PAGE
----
As an example, I have a script block in my daily note in Obsidian for birthdays in my notes that fall on today's date:

      ```dataview LIST birthday FROM "Lists/People" WHERE birthday.day = date(2023-01-18).day ```

      If I put the text birthday:: 1927-12-08 into a note about Niklas Luhmann, his name and birthday would appear in my daily note on his birthday. One can use similar functionality to create tables of books they read with titles, authors, ratings, dates read, etc. or a variety of other data input which parses through your plaintext files. Services like Obsidian, Logseq, et al. are getting better about allowing these types of programmatic searches for users without backgrounds in programming and various communities usually provide help for pre-made little snippets like the one above that one can cut and paste into their notes to get the outputs that they need. Another Obsidian based example that uses text files for tracking academic journal articles can be found at https://nataliekraneiss.com/your-academic-reading-list-in-obsidian/; I'm sure there are similar versions for other text-based platforms.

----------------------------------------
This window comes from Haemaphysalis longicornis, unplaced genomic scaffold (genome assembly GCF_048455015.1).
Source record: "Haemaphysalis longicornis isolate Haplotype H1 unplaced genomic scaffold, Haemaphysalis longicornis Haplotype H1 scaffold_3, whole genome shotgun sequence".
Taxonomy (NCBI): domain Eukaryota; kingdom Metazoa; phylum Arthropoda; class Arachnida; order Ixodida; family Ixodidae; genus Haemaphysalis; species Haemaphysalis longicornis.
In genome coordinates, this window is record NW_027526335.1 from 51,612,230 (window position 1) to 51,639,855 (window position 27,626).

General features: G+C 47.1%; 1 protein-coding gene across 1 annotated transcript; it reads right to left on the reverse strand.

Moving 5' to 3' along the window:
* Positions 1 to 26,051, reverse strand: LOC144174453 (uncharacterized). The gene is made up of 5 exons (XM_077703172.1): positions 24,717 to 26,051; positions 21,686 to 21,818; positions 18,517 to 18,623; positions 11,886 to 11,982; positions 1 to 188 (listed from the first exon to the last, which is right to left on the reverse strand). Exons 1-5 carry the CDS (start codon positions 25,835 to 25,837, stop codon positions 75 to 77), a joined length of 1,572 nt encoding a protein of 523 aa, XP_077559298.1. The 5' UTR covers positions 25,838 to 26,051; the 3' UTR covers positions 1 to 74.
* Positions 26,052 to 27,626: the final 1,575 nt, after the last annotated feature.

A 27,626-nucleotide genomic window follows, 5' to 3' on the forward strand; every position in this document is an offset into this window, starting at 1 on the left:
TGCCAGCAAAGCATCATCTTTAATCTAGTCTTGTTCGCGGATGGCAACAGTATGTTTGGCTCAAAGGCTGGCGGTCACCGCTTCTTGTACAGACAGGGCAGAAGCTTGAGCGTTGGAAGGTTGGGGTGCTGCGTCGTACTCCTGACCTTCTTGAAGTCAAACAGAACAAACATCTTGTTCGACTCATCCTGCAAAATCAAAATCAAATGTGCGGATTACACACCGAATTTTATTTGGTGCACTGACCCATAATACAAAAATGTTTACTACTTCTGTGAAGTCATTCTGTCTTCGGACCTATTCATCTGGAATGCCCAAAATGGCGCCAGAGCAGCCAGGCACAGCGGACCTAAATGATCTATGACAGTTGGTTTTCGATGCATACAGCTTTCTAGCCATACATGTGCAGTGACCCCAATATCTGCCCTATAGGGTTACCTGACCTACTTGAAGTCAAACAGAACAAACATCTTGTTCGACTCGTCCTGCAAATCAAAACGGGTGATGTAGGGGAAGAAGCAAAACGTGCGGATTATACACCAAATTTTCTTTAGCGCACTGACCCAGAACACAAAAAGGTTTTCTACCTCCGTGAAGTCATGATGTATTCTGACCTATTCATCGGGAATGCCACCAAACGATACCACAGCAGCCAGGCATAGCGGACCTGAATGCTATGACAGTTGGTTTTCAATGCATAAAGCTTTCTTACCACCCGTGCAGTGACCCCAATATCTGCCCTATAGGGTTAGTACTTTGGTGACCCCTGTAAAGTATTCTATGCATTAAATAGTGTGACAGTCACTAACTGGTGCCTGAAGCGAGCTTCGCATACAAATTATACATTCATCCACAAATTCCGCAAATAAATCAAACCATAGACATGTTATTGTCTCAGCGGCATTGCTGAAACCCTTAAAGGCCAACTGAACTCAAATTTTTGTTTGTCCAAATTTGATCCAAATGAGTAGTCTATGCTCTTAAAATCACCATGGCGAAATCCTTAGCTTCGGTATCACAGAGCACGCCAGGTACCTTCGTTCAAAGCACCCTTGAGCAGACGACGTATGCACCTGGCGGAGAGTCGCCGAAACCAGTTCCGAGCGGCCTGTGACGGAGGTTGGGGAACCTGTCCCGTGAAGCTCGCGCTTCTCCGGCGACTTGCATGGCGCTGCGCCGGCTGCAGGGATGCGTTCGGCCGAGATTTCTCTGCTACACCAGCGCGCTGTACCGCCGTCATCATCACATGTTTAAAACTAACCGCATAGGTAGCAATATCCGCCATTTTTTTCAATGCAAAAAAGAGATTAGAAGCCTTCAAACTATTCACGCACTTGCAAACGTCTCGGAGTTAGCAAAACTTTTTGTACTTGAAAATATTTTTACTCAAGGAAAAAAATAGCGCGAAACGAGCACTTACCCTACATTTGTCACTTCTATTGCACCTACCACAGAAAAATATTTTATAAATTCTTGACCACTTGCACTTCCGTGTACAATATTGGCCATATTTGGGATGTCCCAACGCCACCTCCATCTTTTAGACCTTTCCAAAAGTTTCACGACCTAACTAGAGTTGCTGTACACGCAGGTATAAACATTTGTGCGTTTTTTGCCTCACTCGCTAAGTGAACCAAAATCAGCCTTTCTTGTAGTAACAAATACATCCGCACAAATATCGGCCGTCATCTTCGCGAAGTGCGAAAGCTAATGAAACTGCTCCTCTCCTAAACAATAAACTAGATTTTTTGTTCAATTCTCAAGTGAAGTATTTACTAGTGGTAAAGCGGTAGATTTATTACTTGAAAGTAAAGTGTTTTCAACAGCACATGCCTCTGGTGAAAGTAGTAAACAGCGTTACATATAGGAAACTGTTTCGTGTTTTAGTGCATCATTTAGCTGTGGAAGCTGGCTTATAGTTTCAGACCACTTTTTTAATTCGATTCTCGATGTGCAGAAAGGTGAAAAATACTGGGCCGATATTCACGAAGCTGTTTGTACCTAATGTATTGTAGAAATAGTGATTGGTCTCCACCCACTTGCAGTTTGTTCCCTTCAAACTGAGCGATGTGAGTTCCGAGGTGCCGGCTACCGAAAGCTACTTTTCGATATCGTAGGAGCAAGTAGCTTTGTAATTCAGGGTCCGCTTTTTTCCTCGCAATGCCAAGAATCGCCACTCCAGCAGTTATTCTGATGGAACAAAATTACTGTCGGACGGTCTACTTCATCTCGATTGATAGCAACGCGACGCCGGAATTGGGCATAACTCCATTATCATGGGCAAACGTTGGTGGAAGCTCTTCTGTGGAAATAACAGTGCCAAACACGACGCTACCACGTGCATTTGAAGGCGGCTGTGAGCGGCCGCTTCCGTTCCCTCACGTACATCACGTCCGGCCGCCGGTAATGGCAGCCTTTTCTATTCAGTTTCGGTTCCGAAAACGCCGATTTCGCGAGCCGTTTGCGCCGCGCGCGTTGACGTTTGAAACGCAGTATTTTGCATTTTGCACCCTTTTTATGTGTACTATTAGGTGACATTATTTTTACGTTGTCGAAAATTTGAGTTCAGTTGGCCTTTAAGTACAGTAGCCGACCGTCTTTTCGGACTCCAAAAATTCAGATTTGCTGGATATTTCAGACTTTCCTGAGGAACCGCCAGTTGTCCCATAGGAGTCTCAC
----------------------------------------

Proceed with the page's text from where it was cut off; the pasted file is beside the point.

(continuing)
In pre-digital times, for a manual version of a rolodex like this in paper, one could use different color cards as pseudo-tags (doctors are on yellow cards, family members on blue cards, friends on green cards, etc.) or adding edge notches or even tabs to represent different types of metadata. See for example the edge colored cards in Hawkexpress' Pile of Index Cards: https://www.flickr.com/photos/hawkexpress/albums/72157594200490122

  4. Dec 2022